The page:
Fading Reefs 2, Anthotype made with blackberries.

This devastation has swept through coral reefs in the Bahamas – the very ones that brought me so much childhood joy. I feel a loss for the diverse ecosystems that depended on the corals. Caught in a vortex of pollution, rising temperatures, acidification, and overfishing, thinking about humanity’s destruction of our waterways can be paralyzing. But to improve our relationship with the ocean and bring about positive change, we must fully understand the effects of our actions.

My research on coral reef bleaching led to the creation of my series, Fading Reefs. I am inspired by the biology of corals, driven by sadness for the loss of the reefs from my childhood, and compelled to shed light on this destructive cycle. It is important to me to create based on science and in a sustainable way, using environmentally friendly processes and as few materials as possible. One of the oldest photographic processes, the anthotype, uses the light sensitivity of plants and sunlight to create an image. Because these prints fade over time, it is difficult to research historical images, though documents and research track its emergence from 1816 to 1844.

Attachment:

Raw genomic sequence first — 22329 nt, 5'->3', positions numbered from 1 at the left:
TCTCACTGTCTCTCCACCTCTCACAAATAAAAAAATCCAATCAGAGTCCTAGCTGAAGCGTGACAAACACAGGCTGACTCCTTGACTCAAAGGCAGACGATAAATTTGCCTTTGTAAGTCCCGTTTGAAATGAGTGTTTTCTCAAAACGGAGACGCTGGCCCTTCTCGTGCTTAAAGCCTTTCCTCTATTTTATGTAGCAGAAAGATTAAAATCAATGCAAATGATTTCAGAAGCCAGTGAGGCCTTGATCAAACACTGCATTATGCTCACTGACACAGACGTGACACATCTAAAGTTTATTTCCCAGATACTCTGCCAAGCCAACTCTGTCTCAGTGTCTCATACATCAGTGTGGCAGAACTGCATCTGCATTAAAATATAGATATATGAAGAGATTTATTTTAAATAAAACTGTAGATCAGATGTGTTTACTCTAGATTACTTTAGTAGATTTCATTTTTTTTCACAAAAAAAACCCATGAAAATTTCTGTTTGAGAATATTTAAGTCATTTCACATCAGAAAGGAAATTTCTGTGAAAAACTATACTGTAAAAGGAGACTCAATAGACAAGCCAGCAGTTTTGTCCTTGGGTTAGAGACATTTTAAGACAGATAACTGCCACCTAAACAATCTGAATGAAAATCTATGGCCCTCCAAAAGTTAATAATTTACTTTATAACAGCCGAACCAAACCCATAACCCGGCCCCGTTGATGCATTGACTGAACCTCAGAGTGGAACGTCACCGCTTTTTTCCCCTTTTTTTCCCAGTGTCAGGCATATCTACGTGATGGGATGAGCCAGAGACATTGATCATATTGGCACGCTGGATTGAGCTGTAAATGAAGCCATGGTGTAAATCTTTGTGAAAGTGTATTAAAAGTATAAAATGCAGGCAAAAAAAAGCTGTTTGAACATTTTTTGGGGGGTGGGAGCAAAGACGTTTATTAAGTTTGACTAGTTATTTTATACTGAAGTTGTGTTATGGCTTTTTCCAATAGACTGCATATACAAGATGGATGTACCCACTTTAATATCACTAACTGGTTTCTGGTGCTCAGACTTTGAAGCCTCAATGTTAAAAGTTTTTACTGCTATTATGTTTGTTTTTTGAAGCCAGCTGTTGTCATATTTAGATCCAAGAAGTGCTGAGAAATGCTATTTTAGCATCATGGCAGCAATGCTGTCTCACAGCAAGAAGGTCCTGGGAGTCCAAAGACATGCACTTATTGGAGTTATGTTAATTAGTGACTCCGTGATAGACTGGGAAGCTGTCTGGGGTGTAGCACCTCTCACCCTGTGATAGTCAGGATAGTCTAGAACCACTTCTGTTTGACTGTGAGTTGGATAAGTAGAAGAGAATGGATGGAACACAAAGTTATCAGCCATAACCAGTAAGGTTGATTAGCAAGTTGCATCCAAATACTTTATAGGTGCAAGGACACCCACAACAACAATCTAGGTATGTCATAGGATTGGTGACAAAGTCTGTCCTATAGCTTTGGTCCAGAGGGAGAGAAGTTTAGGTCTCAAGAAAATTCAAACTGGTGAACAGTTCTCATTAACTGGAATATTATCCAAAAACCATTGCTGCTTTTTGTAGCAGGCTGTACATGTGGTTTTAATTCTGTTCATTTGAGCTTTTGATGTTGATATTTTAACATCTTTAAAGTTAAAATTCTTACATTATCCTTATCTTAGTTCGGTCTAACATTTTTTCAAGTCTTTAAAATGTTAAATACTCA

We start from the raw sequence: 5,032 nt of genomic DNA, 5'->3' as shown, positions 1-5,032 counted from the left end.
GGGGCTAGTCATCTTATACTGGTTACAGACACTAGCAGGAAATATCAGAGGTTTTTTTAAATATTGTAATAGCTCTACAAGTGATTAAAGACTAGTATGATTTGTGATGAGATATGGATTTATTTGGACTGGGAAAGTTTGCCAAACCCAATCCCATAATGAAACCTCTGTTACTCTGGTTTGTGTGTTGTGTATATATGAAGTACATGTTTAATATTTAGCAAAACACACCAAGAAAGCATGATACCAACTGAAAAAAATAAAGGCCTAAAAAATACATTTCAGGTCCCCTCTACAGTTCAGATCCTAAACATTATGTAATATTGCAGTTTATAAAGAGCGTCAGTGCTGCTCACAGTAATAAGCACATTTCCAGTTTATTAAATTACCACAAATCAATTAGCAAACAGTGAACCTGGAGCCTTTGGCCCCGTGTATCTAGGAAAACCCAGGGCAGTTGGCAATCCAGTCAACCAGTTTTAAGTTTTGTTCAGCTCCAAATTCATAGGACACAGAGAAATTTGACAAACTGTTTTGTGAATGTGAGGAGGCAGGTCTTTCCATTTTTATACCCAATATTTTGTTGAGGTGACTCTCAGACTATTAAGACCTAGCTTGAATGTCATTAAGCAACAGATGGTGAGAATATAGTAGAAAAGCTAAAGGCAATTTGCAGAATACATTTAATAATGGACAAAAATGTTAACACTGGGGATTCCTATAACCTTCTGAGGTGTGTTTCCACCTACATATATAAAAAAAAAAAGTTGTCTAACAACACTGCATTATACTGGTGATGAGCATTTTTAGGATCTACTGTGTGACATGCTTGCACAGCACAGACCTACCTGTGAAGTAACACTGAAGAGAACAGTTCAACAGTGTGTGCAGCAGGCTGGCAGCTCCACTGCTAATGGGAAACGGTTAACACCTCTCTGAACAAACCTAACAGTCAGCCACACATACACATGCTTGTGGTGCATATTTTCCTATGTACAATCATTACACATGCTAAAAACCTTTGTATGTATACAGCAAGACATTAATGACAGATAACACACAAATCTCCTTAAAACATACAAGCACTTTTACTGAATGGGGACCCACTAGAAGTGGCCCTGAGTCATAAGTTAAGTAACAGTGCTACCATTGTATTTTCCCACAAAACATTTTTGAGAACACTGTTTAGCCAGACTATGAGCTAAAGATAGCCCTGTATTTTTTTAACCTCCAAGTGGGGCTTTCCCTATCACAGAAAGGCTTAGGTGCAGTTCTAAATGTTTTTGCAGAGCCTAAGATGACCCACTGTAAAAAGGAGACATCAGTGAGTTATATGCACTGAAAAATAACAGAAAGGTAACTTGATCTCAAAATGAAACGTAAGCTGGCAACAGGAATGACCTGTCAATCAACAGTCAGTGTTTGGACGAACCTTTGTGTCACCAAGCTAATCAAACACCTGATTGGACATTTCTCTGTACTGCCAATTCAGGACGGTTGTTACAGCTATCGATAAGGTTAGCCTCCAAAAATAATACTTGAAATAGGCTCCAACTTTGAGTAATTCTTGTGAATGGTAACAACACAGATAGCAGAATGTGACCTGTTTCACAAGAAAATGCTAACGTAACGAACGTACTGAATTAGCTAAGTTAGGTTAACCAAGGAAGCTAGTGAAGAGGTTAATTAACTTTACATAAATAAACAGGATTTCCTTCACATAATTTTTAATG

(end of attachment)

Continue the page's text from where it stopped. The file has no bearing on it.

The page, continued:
Fading Reefs 3, Anthotype made with red cabbage.

I see the process of coral bleaching and the anthotype process as linked together. Making anthotypes requires time and patience. This process begins with crushing or juicing a plant to create the light-sensitive emulsion. A piece of paper is then soaked in the liquid and dried, absorbing the pigment of the plant. An image on transparency film is placed on top of the color-stained paper and then placed in direct sunlight. The image develops and appears on the page as the sunlight bleaches the pigment in the exposed areas of the plant emulsion. This is a very slow process; depending on the plant used and the strength of the sun, the printing can take days, weeks, or even months. Once developed, anthotype images will fade over time, especially if they are exposed to UV light. There is no way to make them permanent, which I see as a beautiful quality to embrace.